I submitted a recent press release from the Parks Department about the planting of a new Tree of Hope in Harlem, on on Adam Clayton Powell, Jr. Boulevard between West 131st and 132nd Streets. The stump of the original Tree of Hope, an elm, greets performers on the stage of the Apollo Theater:

The Tree of Hope came to symbolize the promise that Harlem held for so many African Americans and performers such as Ethel Waters, Fletcher Henderson and Eubie Blake were said to have visited it. But in 1934 what was then called the Boulevard of Dreams was widened and the tree was removed. Today, thanks to the suggestion of the Copasetics Connection, a new tree stands near the original site to commemorate this important piece of Harlem’s history. Although an American Elm, the original type of tree, could not be planted because it is susceptible to disease and pests, the new tree is a member of the elm family, a Zelkova.
A New Tree of Hope Takes Root

I was surprised and pleased to see that WW also picked up one of my posts from earlier this week, the most recent addition to my Grief and Gardening series. I wrote about revisiting, for the first time in nearly 15 years, my first garden in NYC. The centerpiece of that garden is a maple tree.

Festival of the Trees #11: Trees in the Concrete

2010-08-18: Corrected the name of the sculptor, Steve Tobin.

  • Added links to the story of Trinity Root.
  • Added links to Festival of the Trees home site and #12.
  • Added the story of the tree in the photo at the top of the post.

Welcome to Festival of the Trees #11 for May 2007: Trees in the Concrete.

Read the story of this urban tree at the bottom of this post.
Trinity Root

There were a lot of entries. I underestimated the work involved in collecting and assembling all the entries submitted into a semi-coherent post! Part of the problem is technical; I’ve still got about a dozen things I found which I need to review. (Note to self: NEVER use the “Email This” feature of Bloglines, since it strips out all reference information such as URLs.) But I think I’ve addressed all the non-host submissions. I’ll be coming back with an update tomorrow (now this) evening, so If I’ve missed anything, please leave a comment so I can follow up.

Trees in the Concrete (Urban Trees)
News and events

The Society of Municipal Arborists chose the bald cypress, Taxodium distichum, as their 2007 Urban Tree of the Year [PDF].

This past weekend was Sakura Matsui, the Cherry Blossom Festival, at the Brooklyn Botanic Garden (BBG). It’s their biggest event of the year, and tens of thousands of people turn out for it. At the beginning of April, there was a single cherry tree blooming. The 42 varieties of cherry trees planted at BBG extend the cherry blossom watching season as long as possible.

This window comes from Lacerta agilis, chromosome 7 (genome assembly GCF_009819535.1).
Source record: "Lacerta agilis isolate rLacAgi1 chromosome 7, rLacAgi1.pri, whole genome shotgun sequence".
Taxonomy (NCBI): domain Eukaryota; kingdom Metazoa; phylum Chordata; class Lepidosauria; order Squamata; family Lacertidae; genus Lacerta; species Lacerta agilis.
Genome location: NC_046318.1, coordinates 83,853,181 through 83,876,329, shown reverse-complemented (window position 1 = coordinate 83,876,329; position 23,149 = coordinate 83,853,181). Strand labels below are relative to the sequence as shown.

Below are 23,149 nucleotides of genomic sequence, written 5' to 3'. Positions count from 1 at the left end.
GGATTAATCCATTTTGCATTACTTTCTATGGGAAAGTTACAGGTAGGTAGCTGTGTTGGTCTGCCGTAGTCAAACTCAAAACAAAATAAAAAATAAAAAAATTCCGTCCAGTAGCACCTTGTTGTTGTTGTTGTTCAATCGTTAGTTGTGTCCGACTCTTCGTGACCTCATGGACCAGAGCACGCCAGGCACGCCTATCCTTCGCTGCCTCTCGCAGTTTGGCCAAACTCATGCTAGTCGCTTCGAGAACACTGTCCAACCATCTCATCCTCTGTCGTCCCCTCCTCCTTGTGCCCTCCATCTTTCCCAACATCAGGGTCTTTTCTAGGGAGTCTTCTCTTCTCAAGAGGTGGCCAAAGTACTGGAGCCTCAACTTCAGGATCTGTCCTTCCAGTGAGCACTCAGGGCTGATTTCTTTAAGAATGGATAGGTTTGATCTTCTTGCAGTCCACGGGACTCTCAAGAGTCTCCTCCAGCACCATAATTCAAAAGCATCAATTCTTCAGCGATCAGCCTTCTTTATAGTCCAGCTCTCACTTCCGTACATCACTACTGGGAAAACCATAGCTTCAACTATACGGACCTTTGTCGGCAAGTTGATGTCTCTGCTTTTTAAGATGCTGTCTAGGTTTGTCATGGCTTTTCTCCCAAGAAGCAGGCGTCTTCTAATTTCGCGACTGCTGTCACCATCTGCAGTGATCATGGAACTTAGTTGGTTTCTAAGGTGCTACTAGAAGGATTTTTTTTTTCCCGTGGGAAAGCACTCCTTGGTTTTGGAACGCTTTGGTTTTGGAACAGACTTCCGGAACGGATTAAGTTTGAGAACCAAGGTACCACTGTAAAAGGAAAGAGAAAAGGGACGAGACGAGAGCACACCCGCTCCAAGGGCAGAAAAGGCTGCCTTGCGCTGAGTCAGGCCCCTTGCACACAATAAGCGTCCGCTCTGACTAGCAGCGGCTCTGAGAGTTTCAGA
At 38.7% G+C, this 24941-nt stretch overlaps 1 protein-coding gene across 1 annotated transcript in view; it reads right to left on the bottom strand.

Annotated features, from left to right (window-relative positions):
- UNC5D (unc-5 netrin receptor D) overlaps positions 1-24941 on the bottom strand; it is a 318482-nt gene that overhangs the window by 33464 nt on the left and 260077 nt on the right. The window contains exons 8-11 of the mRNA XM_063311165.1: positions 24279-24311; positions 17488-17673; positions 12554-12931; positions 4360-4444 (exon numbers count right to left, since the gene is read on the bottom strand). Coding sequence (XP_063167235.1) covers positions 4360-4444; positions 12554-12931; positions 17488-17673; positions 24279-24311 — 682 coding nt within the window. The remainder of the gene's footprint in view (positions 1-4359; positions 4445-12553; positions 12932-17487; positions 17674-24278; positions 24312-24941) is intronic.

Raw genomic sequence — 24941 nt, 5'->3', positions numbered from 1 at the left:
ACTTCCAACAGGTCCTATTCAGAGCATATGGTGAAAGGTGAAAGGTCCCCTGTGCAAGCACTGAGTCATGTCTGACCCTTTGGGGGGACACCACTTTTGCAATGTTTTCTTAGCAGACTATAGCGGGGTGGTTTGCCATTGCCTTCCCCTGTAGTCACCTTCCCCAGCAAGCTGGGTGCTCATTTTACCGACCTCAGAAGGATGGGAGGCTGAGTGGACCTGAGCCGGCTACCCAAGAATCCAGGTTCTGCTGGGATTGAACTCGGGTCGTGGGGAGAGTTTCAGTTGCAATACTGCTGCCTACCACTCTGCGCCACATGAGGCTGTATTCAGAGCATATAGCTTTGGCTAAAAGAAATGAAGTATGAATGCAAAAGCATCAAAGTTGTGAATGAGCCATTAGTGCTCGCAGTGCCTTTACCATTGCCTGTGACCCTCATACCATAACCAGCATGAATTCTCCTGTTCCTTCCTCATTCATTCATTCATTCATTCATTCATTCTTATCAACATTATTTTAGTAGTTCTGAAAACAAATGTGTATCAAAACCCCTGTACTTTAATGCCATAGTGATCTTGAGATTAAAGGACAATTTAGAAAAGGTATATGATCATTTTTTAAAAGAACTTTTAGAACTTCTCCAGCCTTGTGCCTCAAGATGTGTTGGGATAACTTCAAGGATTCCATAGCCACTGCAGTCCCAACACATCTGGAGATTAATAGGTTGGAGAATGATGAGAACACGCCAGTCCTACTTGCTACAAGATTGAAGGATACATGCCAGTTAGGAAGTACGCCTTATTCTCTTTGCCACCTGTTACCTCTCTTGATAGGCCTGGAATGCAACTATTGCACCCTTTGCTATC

The New York City Parks Department pruned a historic grove of trees in Kissena Park in Queens. These trees are the remnants of the Parsons and Company nursery which had its origins in the 19th Century.

Judith Z. Miller of Park Slope, Brooklyn had an exhibition of her artwork formed from branches dropped from street trees at the Prospect Park Audubon Center.

Also in the past month, New York City provided estimates of the economic value of street trees, and announced plans to plant one million more trees in the next ten years.


A comprehensive collection of images of trees in concrete from Claudia Lüthi in though trees grow so high, another tree blog I discovered by hosting this carnival.

Terrell at Alone on a Limb shared a photo from Digital Tribes of a street tree laid low in a prominent location.

Bevson of Murmuring Trees from New Jersey sent in a photo of a tree in Baku, with bonus cats lounging in its shade.

From here in Brooklyn, some photos of Magnolias as street trees in Clinton Hill Blog and an unidentified white-flowering street tree in Park Slope from Brit in Brooklyn.

Salix Tree shared images of street tree vandalism from her town in Ireland.


On her blog, The Written Nerd, Book Nerd of Brooklyn shared a poem by Marge Piercy, The streets of Detroit were lined with elms, to open National Poetry Month.

Lori Witzel of Austin, Texas was inspired to write about communing with trees in some familiar man-made landscapes.

In Meanwhile, Back in the Holler, Cady May wrote about trying to understand the patterns of tree survival in an urban setting.

In her blog Tree Notes, Genevieve Netz wrote about the importance of diversity in urban forests, contrasting it with the then-conventional advice given by Charles Sprague Sargent over a century ago. Also check out the photo of a doomed tree. Idiots.

In The Brooklyn Paper, Nica Lalli writes about the frustrations of plastic bags in trees, and choices we can make to reduce this problem.

Words and Images

On his blog, Riverside Rambles, Larry Ayers posted photos and a poem by one of his readers, Joan Ryan, about a tree at a community center.

Dave Bonta writes about the interrelationship of suburban communities and their trees on his blog, Via Negativa.

Ficus is The tree that ate L.A., as Elizabeth Licata explains on Garden Rant.

Julie Ardery sent in a post from the Human Flower Project – a wonderful site – about the Girl Trees of Beijing. Some basic botany is in order.

Dave Bonta, one of the founders of Festival of the Trees, discovered the blog Eucalyptus, whose authors hail from Melbourne, Australia. A particularly interesting tree story they related the past month is that of the Lone Pine.

In her blog, Crafty Green Poet, Juliet Wilson wrote about the threat to an ancient woodland outside Dalkeith, a suburb of Edinburgh.

Other Trees


On her blog, Walking Prescott, Granny J of Prescott, Arizona shared her photos of Dangles, the early spring inflorescences of trees: “The trees have a particular beauty just before they leaf out. Some pictures of blossoming trees I saw on walks around town.”